‘Spagett’: A cheap, regional crowd-pleasing cocktail

To let loose in America means just about one thing: to grab a cocktail or a cold one and get “crunk” (as the middle-aged folk say). Following a week of conference calls, classes or cleaning tables for the next customer, everyone’s aching to get to that Friday evening happy hour. But it seems like drink prices over the years mimic a pile of foam atop an IPA draft: that is, they grow unpleasantly and uncontrollably while all we can do is slouch in our stools and watch from across the bar. And signing the bill at the close of our tabs is often enough to take the “happy” out of happy hour.

Enter the Spagett. A cocktail rarely takes hold of the food scene, and yet this one offers everything consumers love about drinking: it’s delicious, it’s cheap and it’s a fresh take on cocktail composition. Better yet, its simple three-ingredient construction makes it easy to build at home. Best yet, you don’t even need a glass to do so.

What makes this cocktail unique is its composition, which is unlike any cocktail out there. Part lemon juice, part Aperol (an Italian bitters with hints of orange, vanilla and herbs), part Miller High Life and served in that famous “Champagne of Beers” bottle, it’s one of the only drinks on the scene that fuses beer — especially a beer considered more low-brow — with typical cocktail ingredients.

The Spagett originated at Wet City Brewery in Baltimore, Maryland and was created by bartender Reed Cahill. Despite the Spagett’s ingredients being strange enough to raise an eyebrow or two, PJ Sullivan, the brains behind Wet City Brewery, recalls that Cahill definitely created the drink on purpose.

“We named it Spagett because it’s a bastardized Aperol Spritz, which is an elegant Italian cocktail. And the character in the ‘Tim & Eric’ skit is a weirdo eating spaghetti,” Sullivan said, noting that an Aperol Spritz is typically built with actual champagne instead of The Champagne of Beers. “[It] seemed to characterize the cocktail and idea of the cocktail perfectly.”

Emily Ahrens had been a bartender for eight years at Lincoln Station in Lincoln Park when she first heard of the Spagett.

“Someone ordered it as a ‘poor man’s spritz,’ which I found hilarious,” Ahrens said, recalling the occasion.

The nickname may sound unappealing or down-putting, but it’s actually a precise encapsulation of Spagett’s main goal. For a cocktail to be sought-out for its low price is a feat in and of itself — but the Spagett is also unconventional and tasty.

“I think people like it so much because Aperol and lemon are super refreshing together, so then the High Life kind of mellows it out nicely,” Ahrens said.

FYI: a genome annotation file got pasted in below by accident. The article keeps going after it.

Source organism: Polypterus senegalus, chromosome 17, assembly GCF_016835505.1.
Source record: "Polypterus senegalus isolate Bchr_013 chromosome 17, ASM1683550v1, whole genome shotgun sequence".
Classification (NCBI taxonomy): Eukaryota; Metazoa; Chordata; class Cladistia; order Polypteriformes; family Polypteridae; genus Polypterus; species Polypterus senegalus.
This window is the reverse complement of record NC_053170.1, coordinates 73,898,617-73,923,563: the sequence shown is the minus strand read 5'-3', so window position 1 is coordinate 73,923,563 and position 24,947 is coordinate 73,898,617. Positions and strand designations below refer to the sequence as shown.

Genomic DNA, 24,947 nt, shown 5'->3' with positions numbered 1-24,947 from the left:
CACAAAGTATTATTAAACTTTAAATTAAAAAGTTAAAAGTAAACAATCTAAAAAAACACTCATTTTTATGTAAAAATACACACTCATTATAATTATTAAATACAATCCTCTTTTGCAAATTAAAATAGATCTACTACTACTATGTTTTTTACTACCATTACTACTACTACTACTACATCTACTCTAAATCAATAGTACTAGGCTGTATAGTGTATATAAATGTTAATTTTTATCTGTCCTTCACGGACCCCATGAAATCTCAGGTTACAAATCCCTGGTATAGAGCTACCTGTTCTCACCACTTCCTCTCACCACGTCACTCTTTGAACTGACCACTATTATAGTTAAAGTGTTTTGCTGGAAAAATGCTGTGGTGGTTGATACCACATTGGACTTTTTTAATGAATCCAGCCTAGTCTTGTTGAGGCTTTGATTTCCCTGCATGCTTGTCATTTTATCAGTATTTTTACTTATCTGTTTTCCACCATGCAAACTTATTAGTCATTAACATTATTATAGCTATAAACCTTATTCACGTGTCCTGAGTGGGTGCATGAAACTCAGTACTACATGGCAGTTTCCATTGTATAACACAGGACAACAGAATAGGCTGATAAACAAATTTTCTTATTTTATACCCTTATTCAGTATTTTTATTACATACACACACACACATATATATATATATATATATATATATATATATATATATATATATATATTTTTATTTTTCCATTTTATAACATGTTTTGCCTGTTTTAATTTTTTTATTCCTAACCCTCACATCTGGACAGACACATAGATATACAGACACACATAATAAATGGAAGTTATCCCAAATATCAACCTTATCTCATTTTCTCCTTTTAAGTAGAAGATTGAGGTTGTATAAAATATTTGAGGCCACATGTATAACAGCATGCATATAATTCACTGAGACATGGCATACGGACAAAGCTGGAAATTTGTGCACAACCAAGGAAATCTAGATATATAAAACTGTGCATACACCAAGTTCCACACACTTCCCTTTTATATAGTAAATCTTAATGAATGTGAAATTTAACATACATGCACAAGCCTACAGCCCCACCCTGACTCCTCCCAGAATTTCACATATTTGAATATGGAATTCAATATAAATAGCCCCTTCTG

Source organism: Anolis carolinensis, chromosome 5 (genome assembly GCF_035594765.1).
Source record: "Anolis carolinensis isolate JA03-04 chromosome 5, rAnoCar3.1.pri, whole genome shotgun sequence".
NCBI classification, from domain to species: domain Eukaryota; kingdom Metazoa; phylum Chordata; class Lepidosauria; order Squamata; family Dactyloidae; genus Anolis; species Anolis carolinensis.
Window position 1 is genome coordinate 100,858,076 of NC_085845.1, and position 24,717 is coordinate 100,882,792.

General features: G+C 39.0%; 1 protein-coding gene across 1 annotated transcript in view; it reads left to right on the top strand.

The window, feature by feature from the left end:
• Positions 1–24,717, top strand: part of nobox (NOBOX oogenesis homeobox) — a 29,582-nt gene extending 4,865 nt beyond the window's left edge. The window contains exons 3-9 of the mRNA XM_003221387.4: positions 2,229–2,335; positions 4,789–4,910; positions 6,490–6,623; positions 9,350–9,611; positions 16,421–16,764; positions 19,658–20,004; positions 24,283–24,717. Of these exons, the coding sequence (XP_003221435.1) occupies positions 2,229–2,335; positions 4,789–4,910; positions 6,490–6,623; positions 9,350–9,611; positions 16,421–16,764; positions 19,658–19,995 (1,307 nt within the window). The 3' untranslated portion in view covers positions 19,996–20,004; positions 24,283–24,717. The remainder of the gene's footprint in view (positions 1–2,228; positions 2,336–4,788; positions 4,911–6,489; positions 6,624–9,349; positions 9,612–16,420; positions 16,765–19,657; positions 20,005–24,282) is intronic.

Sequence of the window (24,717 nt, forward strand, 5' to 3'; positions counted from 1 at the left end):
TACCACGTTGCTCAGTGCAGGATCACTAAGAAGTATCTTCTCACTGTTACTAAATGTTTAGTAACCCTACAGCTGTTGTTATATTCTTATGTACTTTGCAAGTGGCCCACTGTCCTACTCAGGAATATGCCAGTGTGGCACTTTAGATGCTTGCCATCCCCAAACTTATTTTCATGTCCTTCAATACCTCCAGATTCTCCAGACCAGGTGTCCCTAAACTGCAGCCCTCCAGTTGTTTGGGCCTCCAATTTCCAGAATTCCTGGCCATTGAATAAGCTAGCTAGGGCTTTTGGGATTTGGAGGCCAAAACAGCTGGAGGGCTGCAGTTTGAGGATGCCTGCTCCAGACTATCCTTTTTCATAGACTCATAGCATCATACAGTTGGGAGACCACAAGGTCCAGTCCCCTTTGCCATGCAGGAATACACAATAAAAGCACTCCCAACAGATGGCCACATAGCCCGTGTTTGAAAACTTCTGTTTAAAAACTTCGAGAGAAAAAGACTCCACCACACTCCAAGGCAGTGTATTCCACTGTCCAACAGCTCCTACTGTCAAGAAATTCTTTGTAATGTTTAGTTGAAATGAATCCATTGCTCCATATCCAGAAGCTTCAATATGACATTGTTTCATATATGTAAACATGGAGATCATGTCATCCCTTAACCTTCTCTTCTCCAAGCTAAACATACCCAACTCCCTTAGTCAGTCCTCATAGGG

Wet City Brewery believes in the happiness of happy hours, but it takes that concept a step further, applying the atmosphere to the general, day-to-day tone of the business. While many restaurants go the haughty, exorbitant route when creating their menus and aesthetics, Wet City is more in touch with the working class’s inclination towards a humble, innovative space to take the edge off a week of challenges.

“We try to keep the same spirit in our food, drinks and beer,” Sullivan said. “High quality while not taking ourselves too seriously. We want our offering to be fun.”

Bonnie Parille, a DePaul student who prefers to drink on a budget, enjoys the ease and affordability of the Spagett. Since cocktail ingredients can be so expensive, she found it difficult to justify drinking anything other than beer . However, when she found the Spagett on a restaurant menu, she realized that making cocktails doesn’t have to be expensive or difficult.

“I already buy High Life, so I just needed to add lemon juice and Aperol to my list,” Parille said. “I like that I don’t have to drink just beer or cheap wine anymore. It’s more impressive.”

To anyone who loves it, the Spagett is a testament to innovation and accessibility. Gone are the days when the best drink also happens to be the most expensive. And in their place rises an era of crossing traditional ingredient castes in the name of flavor. Who’s to say something beautiful can’t come from absurdity?

“We did think the idea was a bit ridiculous at conception, but the outcome was amazing, so the rest is history,” Sullivan said. “It was on our cocktail menu from day one. We’ve been open for five years.”

Try the original Spagett at Wet City Brewery in Baltimore, Maryland, or ask your local bartender to give it a go next time you visit a happy hour. Find Wet City Brewery on Instagram: @Wet_City.


How to make a Spagett:


  1. Pour 2 oz. of Miller High Life out of the bottle.
  2. Pour 1 oz. of lemon juice into the Miller High Life Bottle.
  3. Pour 1 oz. of Aperol into the Miller High Life Bottle.
  4. Drink.